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Council approves first reading of zoning ordinance, takes out grass-parking section

There was a packed house at Tuesday’s Osceola City Council meeting with the majority of the people present concerned about the proposed Osceola city ordinance regarding the location of boats, trailers and campers in yards.

However, it was a specific section recently added to the ordinance addressing cars parked on lawns that had the majority of people against the proposed ordinance.

The section about grass parking in the ordinance would not allow personal vehicles, including passenger cars, pickups, vans and sport utility vehicles, to park anywhere on a lawn. Vehicles would have to be parked on a defined driveway, whether it’s gravel, concrete or asphalt.

After listening to many citizens, the city council approved striking the personal-vehicles amendment in the ordinance.

Then, the council approved the first reading of the boats, trailers and campers ordinance as amended.

Zoning administrator Dave Leonard said campers, trailers and boats have to be back five feet from the property line in the front yard if there is a sidewalk. If there isn’t a sidewalk, campers, boats and trailers don’t have to be back five feet.

“They can be right up to the property,” Leonard said.


A full version of the ordinance can be found on the city of Osceola’s website at www.osceolaia.govoffice2.com.

The grass parking and personal vehicles section that was taken out of the ordinance is currently listed on the website as section seven in the ordinance.

Personal vehicles and grass parking may have been taken out of the proposed ordinance, but it’s still an issue.

Leonard said the personal vehicles section that was formerly in the ordinance wasn’t about somebody washing their car in their yard or having a birthday party and with cars in the yard.

“We’ve all driven around town. We’ve all seen, you know, sometimes it’s at a single family, sometimes it’s a multifamily, and you’ve got, at a regular basis, anywhere from four to six or eight cars parked there,” he said. “They’re all licensed and running. They operate. They’re being utilized. I’m not saying that. I’m just saying that’s what was proposed to us, was if you’re going to deal with this issue, deal with the whole issue.”

Council member Glenn Schaff said the city of Osceola isn’t Pleasant Hill or Des Moines.

“This is Osceola, and people like to live, they buy those properties to live in, and now we’re telling them what they can put in their yard and what they can’t,” Schaff said, “and the next thing you’re going to do is telling them what color they’re going to paint their house.”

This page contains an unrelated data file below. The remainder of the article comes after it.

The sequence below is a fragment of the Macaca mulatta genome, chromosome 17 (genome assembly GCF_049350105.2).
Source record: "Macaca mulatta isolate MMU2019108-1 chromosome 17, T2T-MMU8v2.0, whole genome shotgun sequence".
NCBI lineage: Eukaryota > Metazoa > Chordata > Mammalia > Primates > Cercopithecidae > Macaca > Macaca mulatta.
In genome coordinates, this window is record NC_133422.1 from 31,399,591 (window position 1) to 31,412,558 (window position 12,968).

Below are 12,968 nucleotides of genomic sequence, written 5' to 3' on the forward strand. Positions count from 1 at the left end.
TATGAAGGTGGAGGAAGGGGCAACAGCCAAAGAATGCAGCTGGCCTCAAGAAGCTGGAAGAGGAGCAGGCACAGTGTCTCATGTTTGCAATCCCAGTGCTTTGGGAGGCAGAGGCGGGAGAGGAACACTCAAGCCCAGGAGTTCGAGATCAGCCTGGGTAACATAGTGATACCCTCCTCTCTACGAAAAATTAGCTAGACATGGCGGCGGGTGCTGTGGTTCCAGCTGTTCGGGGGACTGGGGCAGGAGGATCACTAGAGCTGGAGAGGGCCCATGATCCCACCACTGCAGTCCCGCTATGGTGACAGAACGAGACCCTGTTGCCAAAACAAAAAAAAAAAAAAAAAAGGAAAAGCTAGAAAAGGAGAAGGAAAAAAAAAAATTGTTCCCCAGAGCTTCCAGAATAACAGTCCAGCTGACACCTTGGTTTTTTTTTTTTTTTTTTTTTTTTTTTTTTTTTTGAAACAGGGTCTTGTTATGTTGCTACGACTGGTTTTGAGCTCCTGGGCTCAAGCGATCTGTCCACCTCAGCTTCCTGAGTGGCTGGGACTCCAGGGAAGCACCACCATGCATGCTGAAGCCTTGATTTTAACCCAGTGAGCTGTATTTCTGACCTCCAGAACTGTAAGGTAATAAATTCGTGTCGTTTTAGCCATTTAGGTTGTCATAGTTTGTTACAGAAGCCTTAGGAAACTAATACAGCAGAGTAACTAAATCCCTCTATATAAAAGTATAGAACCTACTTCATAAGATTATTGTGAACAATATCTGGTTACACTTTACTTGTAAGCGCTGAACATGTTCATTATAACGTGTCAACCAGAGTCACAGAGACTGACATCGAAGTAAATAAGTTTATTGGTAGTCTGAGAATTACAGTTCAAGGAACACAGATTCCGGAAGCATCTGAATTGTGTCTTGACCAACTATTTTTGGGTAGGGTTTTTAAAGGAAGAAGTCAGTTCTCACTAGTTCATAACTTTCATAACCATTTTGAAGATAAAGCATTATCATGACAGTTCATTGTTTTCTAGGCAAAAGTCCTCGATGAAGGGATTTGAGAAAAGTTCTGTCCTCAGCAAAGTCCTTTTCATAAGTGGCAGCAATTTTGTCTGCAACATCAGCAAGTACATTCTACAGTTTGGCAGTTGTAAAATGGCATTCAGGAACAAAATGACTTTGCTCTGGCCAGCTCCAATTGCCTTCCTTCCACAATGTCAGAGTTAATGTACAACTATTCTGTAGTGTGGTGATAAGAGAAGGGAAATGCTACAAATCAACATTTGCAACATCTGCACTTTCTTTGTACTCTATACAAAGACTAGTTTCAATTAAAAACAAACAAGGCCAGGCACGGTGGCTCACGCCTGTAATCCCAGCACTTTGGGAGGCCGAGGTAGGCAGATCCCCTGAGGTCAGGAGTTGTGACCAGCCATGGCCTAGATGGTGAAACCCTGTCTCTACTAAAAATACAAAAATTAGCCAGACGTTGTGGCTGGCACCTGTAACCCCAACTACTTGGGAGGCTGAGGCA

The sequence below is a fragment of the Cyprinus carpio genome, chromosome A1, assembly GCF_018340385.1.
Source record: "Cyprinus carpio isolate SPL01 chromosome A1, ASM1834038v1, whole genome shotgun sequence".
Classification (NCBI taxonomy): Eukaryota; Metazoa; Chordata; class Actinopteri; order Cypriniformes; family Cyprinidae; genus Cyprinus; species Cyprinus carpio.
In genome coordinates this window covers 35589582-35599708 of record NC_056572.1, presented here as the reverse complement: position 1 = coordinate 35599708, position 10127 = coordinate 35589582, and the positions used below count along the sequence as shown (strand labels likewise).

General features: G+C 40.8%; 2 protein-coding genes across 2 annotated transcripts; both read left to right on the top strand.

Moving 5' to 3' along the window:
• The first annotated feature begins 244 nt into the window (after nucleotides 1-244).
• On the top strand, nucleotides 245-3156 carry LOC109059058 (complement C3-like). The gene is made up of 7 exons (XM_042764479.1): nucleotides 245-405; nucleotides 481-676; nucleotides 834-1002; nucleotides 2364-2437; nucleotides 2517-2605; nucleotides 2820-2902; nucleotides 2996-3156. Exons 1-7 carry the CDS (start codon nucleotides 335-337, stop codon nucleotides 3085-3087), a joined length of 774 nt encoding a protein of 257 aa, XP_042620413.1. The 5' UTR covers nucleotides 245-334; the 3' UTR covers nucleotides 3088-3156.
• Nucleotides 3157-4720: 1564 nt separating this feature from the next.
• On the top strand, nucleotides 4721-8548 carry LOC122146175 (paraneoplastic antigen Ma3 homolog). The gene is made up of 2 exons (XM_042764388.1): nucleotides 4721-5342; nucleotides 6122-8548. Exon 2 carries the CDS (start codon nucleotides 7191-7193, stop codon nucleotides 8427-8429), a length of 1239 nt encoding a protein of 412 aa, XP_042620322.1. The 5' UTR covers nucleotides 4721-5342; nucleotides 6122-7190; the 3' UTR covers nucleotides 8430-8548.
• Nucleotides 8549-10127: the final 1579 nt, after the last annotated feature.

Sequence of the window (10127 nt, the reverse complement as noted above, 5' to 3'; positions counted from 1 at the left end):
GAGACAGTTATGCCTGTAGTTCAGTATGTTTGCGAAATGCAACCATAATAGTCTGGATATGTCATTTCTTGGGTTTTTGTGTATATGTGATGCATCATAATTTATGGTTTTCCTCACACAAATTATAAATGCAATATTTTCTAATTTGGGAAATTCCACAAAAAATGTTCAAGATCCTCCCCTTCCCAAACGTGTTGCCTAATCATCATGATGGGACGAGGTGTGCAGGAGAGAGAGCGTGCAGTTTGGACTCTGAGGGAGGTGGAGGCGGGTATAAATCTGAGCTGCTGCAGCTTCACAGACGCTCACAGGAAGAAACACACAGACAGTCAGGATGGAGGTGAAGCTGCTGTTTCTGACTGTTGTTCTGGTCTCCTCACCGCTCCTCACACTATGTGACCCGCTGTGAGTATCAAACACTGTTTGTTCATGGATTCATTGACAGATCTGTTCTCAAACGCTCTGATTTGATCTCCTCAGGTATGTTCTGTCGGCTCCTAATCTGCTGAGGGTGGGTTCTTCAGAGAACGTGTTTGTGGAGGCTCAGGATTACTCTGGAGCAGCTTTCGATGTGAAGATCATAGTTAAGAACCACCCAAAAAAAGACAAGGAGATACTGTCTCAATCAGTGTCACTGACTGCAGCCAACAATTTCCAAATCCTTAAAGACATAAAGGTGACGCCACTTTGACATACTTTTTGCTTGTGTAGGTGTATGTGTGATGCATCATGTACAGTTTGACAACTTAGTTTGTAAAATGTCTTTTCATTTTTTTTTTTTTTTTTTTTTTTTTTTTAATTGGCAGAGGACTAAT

As the discussion between the council continued, council member David Walkup said the problem is there are too many vehicles and the streets need to be safe.

“That’s our society right now. My wife’s got a vehicle. I’ve got a vehicle. We used to drive together. We don’t do that anymore,” he said. “I can remember when I had three kids and they were all at home. We had five vehicles. That’s too many vehicles. … I don’t know what I would do right now if I had five vehicles at my house.”

Council member Sarah Truitt said it’s a property-rights issue, and she believes the personal-vehicle issue oversteps boundaries.

“If there was a safety concern or something, I could completely understand,” Truitt said, “and that’s what we were taking care of with, I think, with the purpose of the boats and trailers ordinance, was to make sure that there weren’t kids running out into the street around trailers or things. That is a matter of importance. I just want to make sure we’re looking at the whole picture and why we’re doing this.”

Step by step

Council member Chris Dorsey said he’s seen multiple cars on the road and in yards, and if they’re taken out of the yard, they’ll be put on the street.

“We started on campers, let’s take care of the campers, and then let’s move on. … The planning and zoning is doing a fine job. Let’s just take it one piece at a time and then try to develop a plan step one, step two, step three.”

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